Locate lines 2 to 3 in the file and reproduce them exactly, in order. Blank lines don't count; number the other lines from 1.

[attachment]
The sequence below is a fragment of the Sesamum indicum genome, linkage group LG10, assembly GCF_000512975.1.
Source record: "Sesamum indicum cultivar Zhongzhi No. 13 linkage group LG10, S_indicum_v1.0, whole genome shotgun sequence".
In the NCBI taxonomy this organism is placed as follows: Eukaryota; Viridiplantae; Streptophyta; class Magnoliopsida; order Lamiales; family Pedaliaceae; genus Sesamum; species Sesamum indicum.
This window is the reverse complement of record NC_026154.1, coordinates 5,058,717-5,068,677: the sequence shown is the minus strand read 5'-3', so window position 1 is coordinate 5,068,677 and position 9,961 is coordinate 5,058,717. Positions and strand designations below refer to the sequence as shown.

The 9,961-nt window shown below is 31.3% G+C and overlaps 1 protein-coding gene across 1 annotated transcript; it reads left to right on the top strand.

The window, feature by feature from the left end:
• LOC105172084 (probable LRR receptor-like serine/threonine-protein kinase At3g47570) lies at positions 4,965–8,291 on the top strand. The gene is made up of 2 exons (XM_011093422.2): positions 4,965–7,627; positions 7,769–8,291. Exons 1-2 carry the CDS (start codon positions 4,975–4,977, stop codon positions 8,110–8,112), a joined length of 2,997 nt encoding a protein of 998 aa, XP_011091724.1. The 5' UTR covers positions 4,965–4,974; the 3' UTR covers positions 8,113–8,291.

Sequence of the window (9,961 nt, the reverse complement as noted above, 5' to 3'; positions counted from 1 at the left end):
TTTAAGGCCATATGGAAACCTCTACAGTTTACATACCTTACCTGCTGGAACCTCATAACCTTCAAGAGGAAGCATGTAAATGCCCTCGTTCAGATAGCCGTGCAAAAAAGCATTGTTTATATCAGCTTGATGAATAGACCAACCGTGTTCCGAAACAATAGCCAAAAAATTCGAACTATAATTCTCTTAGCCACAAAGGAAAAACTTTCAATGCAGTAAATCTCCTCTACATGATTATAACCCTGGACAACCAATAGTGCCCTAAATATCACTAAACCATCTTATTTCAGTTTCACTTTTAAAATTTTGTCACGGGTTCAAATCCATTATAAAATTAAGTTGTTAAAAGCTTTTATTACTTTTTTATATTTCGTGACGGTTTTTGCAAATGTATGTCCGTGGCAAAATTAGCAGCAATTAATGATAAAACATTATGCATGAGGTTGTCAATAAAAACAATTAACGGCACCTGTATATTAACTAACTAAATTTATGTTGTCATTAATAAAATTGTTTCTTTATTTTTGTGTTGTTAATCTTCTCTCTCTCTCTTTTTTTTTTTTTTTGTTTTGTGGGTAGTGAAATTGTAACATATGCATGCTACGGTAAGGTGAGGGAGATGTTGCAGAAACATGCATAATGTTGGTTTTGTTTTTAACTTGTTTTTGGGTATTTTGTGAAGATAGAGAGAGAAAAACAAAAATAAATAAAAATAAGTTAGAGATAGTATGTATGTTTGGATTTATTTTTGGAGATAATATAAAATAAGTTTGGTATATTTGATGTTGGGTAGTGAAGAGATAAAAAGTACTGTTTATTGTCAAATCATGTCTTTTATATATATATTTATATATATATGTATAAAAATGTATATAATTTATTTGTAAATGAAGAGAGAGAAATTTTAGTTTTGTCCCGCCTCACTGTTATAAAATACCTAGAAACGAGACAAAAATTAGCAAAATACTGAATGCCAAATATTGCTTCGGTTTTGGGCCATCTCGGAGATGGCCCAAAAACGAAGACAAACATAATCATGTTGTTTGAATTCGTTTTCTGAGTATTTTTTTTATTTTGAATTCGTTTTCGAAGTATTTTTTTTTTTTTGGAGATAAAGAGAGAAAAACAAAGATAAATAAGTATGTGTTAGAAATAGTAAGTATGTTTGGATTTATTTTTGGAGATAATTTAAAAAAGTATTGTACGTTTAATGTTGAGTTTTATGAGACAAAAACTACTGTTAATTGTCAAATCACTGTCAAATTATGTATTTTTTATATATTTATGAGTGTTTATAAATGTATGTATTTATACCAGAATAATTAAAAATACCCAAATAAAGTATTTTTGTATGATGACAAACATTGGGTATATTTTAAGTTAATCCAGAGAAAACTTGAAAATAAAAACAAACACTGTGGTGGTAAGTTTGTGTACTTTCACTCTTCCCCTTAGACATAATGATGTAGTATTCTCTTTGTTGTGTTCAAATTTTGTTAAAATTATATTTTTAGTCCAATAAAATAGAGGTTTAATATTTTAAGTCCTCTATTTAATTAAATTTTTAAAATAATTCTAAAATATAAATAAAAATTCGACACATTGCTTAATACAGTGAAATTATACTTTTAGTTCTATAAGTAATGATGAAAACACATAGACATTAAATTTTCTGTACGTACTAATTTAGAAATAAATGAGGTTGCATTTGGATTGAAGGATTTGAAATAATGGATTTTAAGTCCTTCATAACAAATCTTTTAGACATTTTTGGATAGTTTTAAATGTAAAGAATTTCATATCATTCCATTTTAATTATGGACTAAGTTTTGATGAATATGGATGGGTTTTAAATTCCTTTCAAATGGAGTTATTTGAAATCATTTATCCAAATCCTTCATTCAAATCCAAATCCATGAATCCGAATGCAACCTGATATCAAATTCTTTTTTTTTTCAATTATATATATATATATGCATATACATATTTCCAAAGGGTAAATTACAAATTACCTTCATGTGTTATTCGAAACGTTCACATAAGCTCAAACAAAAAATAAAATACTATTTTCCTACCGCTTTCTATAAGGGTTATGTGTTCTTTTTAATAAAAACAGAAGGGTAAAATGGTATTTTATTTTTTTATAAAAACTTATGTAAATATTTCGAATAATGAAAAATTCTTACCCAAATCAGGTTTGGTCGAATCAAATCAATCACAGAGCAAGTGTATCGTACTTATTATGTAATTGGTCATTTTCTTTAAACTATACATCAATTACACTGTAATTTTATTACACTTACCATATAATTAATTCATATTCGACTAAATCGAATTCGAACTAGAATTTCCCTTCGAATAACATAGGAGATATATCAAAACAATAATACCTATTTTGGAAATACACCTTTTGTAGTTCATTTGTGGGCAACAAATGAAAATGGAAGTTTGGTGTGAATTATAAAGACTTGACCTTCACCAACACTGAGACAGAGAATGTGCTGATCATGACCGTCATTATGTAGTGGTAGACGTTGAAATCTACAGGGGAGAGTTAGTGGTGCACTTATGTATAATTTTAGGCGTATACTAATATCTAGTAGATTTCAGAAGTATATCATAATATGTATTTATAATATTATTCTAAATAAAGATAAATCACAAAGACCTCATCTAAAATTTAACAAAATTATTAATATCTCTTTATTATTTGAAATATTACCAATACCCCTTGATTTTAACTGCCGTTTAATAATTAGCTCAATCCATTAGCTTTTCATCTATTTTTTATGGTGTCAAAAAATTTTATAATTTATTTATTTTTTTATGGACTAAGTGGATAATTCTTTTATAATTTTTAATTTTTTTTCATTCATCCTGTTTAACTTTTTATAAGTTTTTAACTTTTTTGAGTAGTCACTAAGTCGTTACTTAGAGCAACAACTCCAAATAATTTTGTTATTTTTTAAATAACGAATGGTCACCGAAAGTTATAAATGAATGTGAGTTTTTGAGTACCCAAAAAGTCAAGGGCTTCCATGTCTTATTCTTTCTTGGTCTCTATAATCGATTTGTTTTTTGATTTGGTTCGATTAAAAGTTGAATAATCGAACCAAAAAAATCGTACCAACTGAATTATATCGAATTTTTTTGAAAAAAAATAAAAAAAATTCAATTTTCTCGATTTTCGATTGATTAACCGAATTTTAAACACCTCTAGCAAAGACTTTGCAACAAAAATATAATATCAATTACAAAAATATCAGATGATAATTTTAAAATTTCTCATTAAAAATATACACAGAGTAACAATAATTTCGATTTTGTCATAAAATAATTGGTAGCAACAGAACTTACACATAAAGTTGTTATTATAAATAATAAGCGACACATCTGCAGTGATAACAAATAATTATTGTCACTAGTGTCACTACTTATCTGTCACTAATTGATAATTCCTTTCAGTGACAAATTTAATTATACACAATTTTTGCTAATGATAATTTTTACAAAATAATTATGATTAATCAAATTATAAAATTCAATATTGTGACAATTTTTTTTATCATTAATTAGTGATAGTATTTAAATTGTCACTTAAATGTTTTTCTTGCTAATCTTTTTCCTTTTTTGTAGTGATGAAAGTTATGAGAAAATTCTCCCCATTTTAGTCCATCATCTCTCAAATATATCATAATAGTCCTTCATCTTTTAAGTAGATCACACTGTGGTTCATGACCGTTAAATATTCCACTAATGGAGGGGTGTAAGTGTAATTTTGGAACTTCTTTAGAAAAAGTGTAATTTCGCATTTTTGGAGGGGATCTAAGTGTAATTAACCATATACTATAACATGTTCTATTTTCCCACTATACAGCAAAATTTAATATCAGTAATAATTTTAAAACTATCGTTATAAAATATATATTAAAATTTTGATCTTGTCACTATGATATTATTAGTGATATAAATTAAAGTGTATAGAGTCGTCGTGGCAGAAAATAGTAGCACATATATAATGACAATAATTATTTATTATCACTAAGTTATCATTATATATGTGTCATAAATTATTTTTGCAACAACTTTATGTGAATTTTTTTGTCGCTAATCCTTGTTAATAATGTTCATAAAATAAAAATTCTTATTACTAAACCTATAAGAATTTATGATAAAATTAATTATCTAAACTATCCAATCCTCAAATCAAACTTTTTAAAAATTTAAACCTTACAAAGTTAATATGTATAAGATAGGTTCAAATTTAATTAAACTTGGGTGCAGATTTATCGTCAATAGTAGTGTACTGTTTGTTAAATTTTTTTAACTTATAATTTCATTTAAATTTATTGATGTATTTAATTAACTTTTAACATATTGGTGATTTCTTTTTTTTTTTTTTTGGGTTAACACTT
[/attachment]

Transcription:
Source record: "Sesamum indicum cultivar Zhongzhi No. 13 linkage group LG10, S_indicum_v1.0, whole genome shotgun sequence".
In the NCBI taxonomy this organism is placed as follows: Eukaryota; Viridiplantae; Streptophyta; class Magnoliopsida; order Lamiales; family Pedaliaceae; genus Sesamum; species Sesamum indicum.